Election 2015: Labour pledges a radical overhaul of child protection if it wins power

Party pledges to introduce mandatory reporting of signs of abuse by professionals working with children and compulsory sex education in state schools

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Indy Politics

Teachers, doctors, nurses and childcare staff would face a legal duty under a Labour government to alert the police to suspected sex abuse.

A commitment to introduce mandatory reporting of signs of abuse by professionals working with children will be contained in the party’s general election manifesto, alongside compulsory sex and relationship education in state-funded primary and secondary schools.

Yvette Cooper, the shadow Home Secretary, said the “heart-breaking” stories of children who were ignored when they complained of abuse by Jimmy Savile, or the teenage victims of paedophile gangs in Rotherham, demonstrated the need for tough new action.

“We need to look again at our child protection system and offer real reform, including introducing mandatory reporting, so children at risk get the support and protection they so desperately need and are not left in the hands of evil abusers,” she said.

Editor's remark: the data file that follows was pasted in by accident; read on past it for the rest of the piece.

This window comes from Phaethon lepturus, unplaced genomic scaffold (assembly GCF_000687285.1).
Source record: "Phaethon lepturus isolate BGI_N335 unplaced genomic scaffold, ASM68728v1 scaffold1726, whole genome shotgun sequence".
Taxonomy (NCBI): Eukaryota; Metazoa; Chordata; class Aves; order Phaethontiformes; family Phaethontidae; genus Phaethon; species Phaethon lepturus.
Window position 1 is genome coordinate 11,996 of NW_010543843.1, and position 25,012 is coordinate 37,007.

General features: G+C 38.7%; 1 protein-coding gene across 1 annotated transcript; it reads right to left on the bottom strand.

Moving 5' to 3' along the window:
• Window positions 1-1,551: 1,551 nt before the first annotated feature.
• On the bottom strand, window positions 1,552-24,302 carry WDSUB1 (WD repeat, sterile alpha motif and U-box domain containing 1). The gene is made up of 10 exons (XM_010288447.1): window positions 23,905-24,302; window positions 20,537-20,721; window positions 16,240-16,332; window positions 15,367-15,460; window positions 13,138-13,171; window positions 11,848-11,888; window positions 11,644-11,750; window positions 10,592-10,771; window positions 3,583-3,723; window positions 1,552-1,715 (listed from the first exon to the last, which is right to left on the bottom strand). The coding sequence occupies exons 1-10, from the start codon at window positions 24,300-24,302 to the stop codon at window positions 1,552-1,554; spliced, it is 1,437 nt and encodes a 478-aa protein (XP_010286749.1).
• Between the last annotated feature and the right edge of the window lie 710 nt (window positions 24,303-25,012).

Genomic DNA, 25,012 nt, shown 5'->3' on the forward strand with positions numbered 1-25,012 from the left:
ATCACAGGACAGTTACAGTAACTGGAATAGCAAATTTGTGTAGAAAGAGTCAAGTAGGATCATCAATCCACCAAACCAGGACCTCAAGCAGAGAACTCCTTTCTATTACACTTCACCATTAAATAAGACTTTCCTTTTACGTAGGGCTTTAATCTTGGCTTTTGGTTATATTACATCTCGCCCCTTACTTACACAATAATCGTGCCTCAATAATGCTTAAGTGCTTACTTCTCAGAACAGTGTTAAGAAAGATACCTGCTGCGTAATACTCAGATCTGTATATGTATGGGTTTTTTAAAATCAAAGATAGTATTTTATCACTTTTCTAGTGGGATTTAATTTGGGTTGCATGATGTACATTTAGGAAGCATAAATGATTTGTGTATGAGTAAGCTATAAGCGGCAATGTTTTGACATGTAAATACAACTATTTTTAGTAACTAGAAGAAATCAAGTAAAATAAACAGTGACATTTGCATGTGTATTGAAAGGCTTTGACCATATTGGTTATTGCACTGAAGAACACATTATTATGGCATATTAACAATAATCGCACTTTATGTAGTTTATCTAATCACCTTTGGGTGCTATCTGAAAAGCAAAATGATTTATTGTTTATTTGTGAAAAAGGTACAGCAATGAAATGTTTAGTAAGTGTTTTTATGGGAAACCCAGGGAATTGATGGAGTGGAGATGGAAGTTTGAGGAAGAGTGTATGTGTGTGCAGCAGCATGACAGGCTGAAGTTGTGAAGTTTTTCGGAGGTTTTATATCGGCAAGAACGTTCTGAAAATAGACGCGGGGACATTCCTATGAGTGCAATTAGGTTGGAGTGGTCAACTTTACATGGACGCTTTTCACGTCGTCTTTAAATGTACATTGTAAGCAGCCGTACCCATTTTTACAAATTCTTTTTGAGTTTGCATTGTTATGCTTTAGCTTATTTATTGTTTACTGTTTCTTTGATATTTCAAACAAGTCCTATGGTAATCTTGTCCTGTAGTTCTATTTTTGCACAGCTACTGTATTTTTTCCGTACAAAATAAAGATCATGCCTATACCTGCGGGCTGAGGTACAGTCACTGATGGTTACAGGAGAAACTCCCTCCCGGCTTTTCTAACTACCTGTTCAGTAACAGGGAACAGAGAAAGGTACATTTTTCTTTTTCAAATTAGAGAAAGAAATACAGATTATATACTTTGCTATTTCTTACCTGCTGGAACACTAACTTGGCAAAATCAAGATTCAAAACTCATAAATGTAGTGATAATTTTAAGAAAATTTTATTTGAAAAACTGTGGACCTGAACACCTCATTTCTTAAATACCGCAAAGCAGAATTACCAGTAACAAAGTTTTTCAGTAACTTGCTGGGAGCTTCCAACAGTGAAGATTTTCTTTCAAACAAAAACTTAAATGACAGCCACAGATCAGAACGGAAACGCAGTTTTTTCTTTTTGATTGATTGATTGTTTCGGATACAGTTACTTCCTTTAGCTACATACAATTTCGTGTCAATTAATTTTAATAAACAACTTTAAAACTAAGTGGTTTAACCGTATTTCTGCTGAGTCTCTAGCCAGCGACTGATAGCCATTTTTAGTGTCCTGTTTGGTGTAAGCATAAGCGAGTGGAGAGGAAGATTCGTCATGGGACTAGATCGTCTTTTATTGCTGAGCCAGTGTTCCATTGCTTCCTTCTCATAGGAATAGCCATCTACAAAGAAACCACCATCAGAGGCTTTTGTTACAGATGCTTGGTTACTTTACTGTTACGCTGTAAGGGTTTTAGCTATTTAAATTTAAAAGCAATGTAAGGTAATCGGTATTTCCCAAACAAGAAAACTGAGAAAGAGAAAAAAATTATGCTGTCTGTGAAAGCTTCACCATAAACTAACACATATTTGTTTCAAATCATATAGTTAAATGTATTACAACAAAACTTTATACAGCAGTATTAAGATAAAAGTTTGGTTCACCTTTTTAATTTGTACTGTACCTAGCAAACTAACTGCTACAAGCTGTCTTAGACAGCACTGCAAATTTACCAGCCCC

Labour argues that sex education at all ages is essential to educate children about healthy relationships and to recognise the signs of abuse.

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Yvette Cooper: We need to ‘look again at our child protection system’ (Getty)

Its manifesto will commit the party to an overhaul of sex education so that it includes teaching on the zero tolerance of violence in relationships, the importance of sexual consent, and the dangers of violent pornography.

In a speech this month setting out the moves, Ms Cooper will welcome the belated launch of the inquiry into historical child sex abuse, but warn that the problem is so large that immediate action is essential.

She will say there are serious failings in the criminal justice system, citing figures that reveal a 33 per cent increase in reports of sex abuse, but a 14 per cent fall in referrals by the police to the Crown Prosecution Service.

Ahead of her speech, the shadow Home Secretary commented: “We need major reforms in tackling child abuse now. Children are being abused and tortured and then ignored when they cry out for help. For too long, people have heard the same desperate stories, and done too little to respond. Tinkering at the edges of the system just isn’t enough.”

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